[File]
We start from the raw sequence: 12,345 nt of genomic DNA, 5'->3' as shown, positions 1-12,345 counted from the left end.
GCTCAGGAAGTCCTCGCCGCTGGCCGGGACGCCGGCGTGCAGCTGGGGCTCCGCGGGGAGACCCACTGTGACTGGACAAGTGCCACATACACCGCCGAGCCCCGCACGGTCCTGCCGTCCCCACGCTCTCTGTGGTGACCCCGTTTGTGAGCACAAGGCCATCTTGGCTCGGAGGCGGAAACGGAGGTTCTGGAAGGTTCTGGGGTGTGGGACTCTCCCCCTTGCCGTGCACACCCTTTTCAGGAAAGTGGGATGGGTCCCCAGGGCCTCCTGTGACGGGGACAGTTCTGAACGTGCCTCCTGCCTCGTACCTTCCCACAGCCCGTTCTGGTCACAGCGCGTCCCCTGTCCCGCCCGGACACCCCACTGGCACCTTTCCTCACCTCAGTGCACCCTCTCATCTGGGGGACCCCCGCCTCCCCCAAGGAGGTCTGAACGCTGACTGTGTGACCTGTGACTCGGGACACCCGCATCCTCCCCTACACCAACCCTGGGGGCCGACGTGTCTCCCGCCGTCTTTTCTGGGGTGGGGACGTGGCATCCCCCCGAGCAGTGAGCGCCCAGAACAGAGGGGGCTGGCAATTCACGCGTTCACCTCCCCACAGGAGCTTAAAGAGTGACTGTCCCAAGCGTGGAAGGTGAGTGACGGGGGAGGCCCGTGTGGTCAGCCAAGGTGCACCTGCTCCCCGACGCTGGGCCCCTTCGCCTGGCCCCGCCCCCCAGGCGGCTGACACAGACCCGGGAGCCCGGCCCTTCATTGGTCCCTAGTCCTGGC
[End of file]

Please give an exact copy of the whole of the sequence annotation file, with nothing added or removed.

We start from the raw sequence: 12,345 nt of genomic DNA, 5'->3' as shown, positions 1-12,345 counted from the left end.
GCTCAGGAAGTCCTCGCCGCTGGCCGGGACGCCGGCGTGCAGCTGGGGCTCCGCGGGGAGACCCACTGTGACTGGACAAGTGCCACATACACCGCCGAGCCCCGCACGGTCCTGCCGTCCCCACGCTCTCTGTGGTGACCCCGTTTGTGAGCACAAGGCCATCTTGGCTCGGAGGCGGAAACGGAGGTTCTGGAAGGTTCTGGGGTGTGGGACTCTCCCCCTTGCCGTGCACACCCTTTTCAGGAAAGTGGGATGGGTCCCCAGGGCCTCCTGTGACGGGGACAGTTCTGAACGTGCCTCCTGCCTCGTACCTTCCCACAGCCCGTTCTGGTCACAGCGCGTCCCCTGTCCCGCCCGGACACCCCACTGGCACCTTTCCTCACCTCAGTGCACCCTCTCATCTGGGGGACCCCCGCCTCCCCCAAGGAGGTCTGAACGCTGACTGTGTGACCTGTGACTCGGGACACCCGCATCCTCCCCTACACCAACCCTGGGGGCCGACGTGTCTCCCGCCGTCTTTTCTGGGGTGGGGACGTGGCATCCCCCCGAGCAGTGAGCGCCCAGAACAGAGGGGGCTGGCAATTCACGCGTTCACCTCCCCACAGGAGCTTAAAGAGTGACTGTCCCAAGCGTGGAAGGTGAGTGACGGGGGAGGCCCGTGTGGTCAGCCAAGGTGCACCTGCTCCCCGACGCTGGGCCCCTTCGCCTGGCCCCGCCCCCCAGGCGGCTGACACAGACCCGGGAGCCCGGCCCTTCATTGGTCCCTAGTCCTGGC